For-Sale Housing Inventory Sinks Like a Stone


According to’s January Monthly Housing Trends Report, national housing inventory declined 13.6% in January, representing the steepest year-over-year decrease in more than four years.

In turn, the supply of for-sale homes in the U.S. has hit its lowest level since began tracking the data in 2012.

January’s steep year-over-year decline amounted to a national loss of 164,000 listings, tightening the grip of the housing shortage plaguing the U.S. Based on data, it shows no signs of easing in the near future, as the volume of newly listed properties also declined by 10.6% since last year.

“Home buyers took advantage of low mortgage rates and stable listing prices to drive sales higher at the end of 2019, further depleting the already limited inventory of homes for sale. With fewer homes coming up for sale, we’ve hit another new low of for sale-listings in January,” says Danielle Hale,’s chief economist.

“This is a challenging sign for the large numbers of Millennial and Gen Z buyers coming into the housing market this home-buying season, as it implies the potential for rising prices and fast-selling homes – a competitive market,” she adds. “In fact, markets such as San Jose in northern California, which saw inventory down nearly 40 percent last month, are also seeing prices grow by 10 percent, while homes are selling at a blistering pace of 51 days.”

The supply shortage is found at every price tier throughout the U.S., but it is especially pronounced at the entry level. In January, properties priced under $200,000 declined by 19%, an acceleration compared to December’s decline of 18.1%.

The decline in inventory of mid-tier properties priced between $200,000 and $750,000 also accelerated, to a decline of 12% year-over-year, compared to December’s 10.2% decline.

Even upper-tier properties – priced at more than $750,000 – declined by 5.9% year-over-year compared to December’s decline of 4.4%. 

As inventory reached its lowest point on record, both listing prices and days on market reacted to the imbalance of supply and demand. The median U.S. listing price grew by 3.4% year-over-year, to $299,995 in January, while prices in 18 metros grew by more than 10%.

Of the 50 largest metros, 46 saw year-over-year gains in median listing prices, with Philadelphia as the nation’s standout, with a 16% increase over last year. Additionally, with the lack of supply, homes are selling in an average of 86 days, two days more quickly than January of last year.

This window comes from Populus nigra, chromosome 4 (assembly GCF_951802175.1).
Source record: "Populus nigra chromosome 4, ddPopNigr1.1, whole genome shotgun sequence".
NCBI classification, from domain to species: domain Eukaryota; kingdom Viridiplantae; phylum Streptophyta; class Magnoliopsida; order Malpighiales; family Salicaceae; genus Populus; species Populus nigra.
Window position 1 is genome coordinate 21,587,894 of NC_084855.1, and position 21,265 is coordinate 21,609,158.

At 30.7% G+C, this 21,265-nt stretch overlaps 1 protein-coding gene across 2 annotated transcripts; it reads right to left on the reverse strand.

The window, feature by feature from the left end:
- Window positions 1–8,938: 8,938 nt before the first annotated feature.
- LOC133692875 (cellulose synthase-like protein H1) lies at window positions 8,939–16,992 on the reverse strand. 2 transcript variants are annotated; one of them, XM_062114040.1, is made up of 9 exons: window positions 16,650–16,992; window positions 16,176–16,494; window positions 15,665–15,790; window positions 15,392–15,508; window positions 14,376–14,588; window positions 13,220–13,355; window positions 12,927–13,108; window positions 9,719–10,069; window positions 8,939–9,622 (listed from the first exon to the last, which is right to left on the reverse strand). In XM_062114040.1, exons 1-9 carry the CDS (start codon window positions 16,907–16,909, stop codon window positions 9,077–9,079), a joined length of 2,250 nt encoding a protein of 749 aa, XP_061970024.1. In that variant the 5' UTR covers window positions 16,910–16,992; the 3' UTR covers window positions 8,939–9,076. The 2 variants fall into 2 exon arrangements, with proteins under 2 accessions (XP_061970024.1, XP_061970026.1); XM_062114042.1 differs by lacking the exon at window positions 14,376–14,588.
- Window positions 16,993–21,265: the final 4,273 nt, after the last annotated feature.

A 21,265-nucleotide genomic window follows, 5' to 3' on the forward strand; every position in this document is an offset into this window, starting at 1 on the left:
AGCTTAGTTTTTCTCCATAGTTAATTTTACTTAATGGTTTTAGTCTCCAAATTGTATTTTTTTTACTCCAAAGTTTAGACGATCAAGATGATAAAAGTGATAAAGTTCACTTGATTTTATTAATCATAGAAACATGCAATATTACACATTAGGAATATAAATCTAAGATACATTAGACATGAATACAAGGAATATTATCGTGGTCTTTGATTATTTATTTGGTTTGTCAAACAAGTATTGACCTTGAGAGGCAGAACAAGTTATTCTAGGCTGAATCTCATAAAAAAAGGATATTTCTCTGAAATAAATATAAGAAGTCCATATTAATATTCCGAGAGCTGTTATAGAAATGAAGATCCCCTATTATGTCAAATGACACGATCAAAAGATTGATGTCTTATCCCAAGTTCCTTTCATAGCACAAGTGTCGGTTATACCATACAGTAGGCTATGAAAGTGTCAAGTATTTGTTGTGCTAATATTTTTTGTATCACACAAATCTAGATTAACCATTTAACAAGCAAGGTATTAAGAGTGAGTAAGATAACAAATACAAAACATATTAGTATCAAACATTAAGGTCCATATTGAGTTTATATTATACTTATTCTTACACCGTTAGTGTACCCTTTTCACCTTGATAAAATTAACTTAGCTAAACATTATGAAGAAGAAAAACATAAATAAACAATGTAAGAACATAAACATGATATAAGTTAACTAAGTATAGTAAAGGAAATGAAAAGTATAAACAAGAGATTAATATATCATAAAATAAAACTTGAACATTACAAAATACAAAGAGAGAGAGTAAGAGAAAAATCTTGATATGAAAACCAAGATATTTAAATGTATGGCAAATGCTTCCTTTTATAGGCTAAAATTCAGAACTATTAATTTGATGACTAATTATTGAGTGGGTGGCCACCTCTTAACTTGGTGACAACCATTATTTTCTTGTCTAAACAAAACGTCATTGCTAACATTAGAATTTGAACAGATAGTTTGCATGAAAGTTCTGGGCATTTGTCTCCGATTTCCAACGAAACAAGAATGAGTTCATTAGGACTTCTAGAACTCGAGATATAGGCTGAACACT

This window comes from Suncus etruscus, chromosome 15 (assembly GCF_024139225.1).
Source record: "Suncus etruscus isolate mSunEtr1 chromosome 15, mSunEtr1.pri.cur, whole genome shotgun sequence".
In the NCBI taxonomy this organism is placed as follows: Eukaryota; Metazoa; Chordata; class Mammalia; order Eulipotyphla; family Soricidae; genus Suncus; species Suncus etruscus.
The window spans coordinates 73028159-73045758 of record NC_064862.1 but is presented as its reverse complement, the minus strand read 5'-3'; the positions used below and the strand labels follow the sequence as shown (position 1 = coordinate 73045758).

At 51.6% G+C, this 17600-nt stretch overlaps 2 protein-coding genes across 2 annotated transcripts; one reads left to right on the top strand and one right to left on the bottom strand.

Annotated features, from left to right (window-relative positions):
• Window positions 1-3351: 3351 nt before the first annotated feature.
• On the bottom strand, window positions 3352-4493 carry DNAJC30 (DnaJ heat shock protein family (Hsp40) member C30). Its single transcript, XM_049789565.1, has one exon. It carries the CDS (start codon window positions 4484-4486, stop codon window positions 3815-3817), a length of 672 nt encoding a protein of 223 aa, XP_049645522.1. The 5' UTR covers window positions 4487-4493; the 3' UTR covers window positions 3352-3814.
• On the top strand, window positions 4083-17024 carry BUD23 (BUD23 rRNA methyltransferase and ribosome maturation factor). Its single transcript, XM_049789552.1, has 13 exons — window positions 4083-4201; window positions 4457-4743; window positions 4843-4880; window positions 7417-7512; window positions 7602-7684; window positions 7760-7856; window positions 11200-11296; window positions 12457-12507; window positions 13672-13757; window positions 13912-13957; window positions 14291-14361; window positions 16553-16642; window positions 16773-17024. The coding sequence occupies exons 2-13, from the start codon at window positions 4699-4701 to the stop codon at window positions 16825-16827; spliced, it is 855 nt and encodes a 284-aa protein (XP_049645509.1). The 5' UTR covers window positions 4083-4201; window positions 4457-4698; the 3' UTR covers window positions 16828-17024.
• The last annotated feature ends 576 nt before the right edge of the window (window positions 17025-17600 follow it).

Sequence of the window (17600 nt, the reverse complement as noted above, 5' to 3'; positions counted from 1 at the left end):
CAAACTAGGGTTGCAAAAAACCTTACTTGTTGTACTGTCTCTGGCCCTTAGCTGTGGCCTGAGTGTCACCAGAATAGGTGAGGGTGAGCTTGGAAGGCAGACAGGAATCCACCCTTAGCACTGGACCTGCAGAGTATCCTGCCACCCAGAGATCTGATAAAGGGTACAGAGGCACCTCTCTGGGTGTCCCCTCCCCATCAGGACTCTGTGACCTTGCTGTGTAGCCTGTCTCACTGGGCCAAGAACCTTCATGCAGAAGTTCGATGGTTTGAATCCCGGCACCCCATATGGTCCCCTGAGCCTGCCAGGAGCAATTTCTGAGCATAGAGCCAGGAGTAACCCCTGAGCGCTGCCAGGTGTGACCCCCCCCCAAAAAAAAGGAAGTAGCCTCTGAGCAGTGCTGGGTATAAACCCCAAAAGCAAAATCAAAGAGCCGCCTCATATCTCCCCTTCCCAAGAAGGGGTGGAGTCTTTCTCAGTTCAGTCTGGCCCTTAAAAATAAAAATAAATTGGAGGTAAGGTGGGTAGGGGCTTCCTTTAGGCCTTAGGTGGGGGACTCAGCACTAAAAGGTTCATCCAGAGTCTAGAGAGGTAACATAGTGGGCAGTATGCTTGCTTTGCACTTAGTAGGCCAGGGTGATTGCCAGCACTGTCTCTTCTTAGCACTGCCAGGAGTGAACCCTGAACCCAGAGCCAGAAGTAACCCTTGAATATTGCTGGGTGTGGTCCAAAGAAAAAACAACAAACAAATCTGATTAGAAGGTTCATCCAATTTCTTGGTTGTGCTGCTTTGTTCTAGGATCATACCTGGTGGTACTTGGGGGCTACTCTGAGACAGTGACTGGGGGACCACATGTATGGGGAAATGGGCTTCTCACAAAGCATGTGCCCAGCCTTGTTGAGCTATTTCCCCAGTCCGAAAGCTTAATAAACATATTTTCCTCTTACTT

The metros that saw the largest declines in housing inventory were San Jose-Sunnyvale-Santa Clara, Calif. (-37.3 percent); Phoenix-Mesa-Scottsdale, Ariz. (-35.4 percent); and San Diego-Carlsbad, Calif. (-34.0 percent). Other markets across the country where housing supply had sharp declines included Denver-Aurora-Lakewood, Colo. (-28.8 percent); Philadelphia-Camden-Wilmington, Pa.-N.J.-Del.-Md. (-27.8 percent); and Cincinnati, Ohio-Ky.-Ind. (-24.4 percent).

Only two of the 50 largest metros saw inventory increase year-over-year: Minneapolis-St. Paul-Bloomington, Minn.-Wis. (+9.4 percent); and San Antonio-New Braunfels, Texas (+8.4 percent).

Philadelphia-Camden-Wilmington, Pa.-N.J.-Del.-Md. (+16.0 percent); Rochester, N.Y. (+15.0 percent); and Phoenix-Mesa-Scottsdale, Ariz. (+14.5 percent) posted the highest year-over-year median list price growth in January. Other markets across the country where housing prices shot up included Memphis, Tenn.-Miss.-Ark. (+13.7 percent); and Indianapolis-Carmel-Anderson, Ind. (+12.9 percent).

The steepest price declines were seen in Louisville/Jefferson County, Ky.-Ind. (-4.0 percent); Minneapolis-St. Paul-Bloomington, Minn.-Wis. (-2.0 percent); and Houston-The Woodlands-Sugarland, Texas (-1.9 percent). However, each of these markets saw yearly price declines decelerate compared to December.

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